Congratulations and a hearty well done to Helio, Roger and the entire group of professionals who define Team Penske.

(Dana Garrett/IMS)
Helio Castroneves is overcome with emotion after winning the Indianapolis 500 as his car is wheeled to Victory Lane. Rick Rinaman (in black fire suit on left) is the crew chief on the Castroneves machine. He has been associated with 12 of Team Penske's wins at Indy.

(Dana Garrett/IMS)
Elation for Helio!

(Dana Garrett/IMS)
A third triumph for Helio in the biggest single motor race in the world - the Indianapolis 500 - as he becomes the first foreign-born driver to record the achievement, in just his ninth start no less. No other driver has become a three-time Indy winner in fewer races.

(Shawn Payne/IMS)
Helio Castroneves, Tim Cindric and Roger Penske celebrate their win Sunday night at the Indianapolis Motor Speedway.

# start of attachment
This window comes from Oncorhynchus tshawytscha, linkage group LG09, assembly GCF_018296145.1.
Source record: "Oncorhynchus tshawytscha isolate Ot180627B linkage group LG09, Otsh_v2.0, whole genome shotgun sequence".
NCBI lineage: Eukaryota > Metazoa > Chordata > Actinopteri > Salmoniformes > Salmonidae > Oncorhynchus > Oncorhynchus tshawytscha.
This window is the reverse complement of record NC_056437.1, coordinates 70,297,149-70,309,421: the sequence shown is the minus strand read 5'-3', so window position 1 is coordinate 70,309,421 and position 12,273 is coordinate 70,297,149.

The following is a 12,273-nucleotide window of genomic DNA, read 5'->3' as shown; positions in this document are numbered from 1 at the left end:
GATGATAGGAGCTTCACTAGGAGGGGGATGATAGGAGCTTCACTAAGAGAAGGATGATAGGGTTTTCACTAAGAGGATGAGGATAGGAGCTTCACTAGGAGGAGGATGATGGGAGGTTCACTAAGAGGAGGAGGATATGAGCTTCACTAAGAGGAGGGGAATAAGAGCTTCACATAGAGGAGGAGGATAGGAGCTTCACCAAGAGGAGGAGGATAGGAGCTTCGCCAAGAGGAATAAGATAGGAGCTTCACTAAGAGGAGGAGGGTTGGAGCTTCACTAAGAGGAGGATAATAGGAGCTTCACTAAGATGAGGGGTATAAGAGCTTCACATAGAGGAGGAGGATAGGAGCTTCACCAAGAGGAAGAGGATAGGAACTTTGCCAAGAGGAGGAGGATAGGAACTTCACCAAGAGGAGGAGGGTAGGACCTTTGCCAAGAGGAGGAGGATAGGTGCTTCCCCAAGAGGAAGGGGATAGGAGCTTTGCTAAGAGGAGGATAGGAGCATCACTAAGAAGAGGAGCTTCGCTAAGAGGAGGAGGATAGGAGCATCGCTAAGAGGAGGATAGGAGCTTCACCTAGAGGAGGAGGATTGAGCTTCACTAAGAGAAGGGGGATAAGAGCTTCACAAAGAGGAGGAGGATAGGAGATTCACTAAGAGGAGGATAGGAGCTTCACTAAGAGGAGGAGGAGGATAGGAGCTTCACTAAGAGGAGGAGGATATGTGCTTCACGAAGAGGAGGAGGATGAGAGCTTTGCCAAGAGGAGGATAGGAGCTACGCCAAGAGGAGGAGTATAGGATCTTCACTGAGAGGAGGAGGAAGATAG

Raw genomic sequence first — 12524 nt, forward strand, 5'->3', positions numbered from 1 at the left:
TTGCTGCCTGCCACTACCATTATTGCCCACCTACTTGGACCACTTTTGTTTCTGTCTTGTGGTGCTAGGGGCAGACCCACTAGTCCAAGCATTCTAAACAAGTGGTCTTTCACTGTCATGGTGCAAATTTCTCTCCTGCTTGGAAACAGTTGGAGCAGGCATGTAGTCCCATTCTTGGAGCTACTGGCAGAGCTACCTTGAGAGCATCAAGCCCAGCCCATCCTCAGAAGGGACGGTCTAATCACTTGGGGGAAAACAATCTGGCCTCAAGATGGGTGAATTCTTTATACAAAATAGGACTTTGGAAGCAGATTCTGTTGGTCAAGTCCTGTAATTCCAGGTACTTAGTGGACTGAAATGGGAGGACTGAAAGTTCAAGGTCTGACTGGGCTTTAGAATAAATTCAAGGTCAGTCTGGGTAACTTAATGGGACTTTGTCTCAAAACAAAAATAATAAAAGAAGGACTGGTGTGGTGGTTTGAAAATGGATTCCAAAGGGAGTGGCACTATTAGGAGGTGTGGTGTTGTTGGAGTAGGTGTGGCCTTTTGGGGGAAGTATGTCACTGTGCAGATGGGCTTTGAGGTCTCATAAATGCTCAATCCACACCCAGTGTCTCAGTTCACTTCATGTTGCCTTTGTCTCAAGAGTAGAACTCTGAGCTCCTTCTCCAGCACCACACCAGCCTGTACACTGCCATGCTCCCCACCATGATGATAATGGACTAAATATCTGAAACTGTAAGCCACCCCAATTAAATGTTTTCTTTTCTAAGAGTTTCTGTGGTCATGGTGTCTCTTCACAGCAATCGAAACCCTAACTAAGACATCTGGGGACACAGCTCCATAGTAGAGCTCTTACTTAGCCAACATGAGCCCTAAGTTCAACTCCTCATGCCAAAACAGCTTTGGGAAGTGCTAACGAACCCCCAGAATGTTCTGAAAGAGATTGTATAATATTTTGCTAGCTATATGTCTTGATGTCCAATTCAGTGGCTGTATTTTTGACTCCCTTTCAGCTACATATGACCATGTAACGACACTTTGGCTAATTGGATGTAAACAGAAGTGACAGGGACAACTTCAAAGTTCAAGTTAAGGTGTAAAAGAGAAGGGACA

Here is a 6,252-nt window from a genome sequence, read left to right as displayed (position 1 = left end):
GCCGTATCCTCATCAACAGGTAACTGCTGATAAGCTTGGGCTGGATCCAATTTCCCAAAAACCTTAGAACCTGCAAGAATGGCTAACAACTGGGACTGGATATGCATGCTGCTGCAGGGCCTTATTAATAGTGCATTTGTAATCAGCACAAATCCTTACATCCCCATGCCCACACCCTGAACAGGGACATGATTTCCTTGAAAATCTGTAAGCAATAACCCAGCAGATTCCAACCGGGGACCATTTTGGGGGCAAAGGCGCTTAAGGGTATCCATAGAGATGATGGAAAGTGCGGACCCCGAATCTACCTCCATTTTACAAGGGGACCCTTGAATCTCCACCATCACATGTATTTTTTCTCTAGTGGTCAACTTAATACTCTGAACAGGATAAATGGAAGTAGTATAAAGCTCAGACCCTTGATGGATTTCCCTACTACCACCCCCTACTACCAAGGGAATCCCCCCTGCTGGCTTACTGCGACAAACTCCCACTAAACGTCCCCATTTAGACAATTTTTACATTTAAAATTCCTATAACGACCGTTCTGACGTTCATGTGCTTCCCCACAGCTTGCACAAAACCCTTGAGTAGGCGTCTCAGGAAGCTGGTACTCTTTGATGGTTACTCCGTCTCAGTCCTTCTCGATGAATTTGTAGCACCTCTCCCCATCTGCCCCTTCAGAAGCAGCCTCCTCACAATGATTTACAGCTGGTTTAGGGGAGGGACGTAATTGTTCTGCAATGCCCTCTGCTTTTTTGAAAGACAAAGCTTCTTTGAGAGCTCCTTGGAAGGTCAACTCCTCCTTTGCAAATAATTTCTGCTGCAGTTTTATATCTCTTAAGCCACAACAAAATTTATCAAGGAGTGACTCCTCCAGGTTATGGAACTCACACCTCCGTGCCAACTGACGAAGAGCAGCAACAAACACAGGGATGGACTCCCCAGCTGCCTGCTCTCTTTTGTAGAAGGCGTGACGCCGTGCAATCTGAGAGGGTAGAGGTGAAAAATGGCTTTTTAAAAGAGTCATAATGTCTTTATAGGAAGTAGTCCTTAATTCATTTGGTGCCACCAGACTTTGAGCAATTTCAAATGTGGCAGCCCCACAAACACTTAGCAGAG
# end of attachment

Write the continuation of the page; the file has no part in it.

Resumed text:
See another live episode of "Autoline After Hours" hosted by Autoline Detroit's John McElroy, with Peter De Lorenzo and auto industry PR veteran Jason Vines this Thursday evening, May 28, at 7:00PM EDT at .

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Publisher's Note: As part of our continuing series celebrating the "Glory Days" of racing, we're proud to present another noteworthy image from the Ford Racing Archives. - PMD

(Courtesy of the Ford Racing Archives)
Indianapolis, IN, 1971. Al Unser before winning the Indianapolis 500 in his Turbo Ford-powered Parnelli Colt, his second victory in a row. Unser is one of only three men to be victorious in the Indianapolis 500 four times, winning it in 1970, 1971 1978 and 1987. The other four-time winners are A.J. Foyt (1961, 64, 67, 77) and Rick Mears (1979, 84, 88, 91). Unser was cool and calculating behind the wheel, letting the races come to him while being particularly adept at getting the most out of any car he sat in.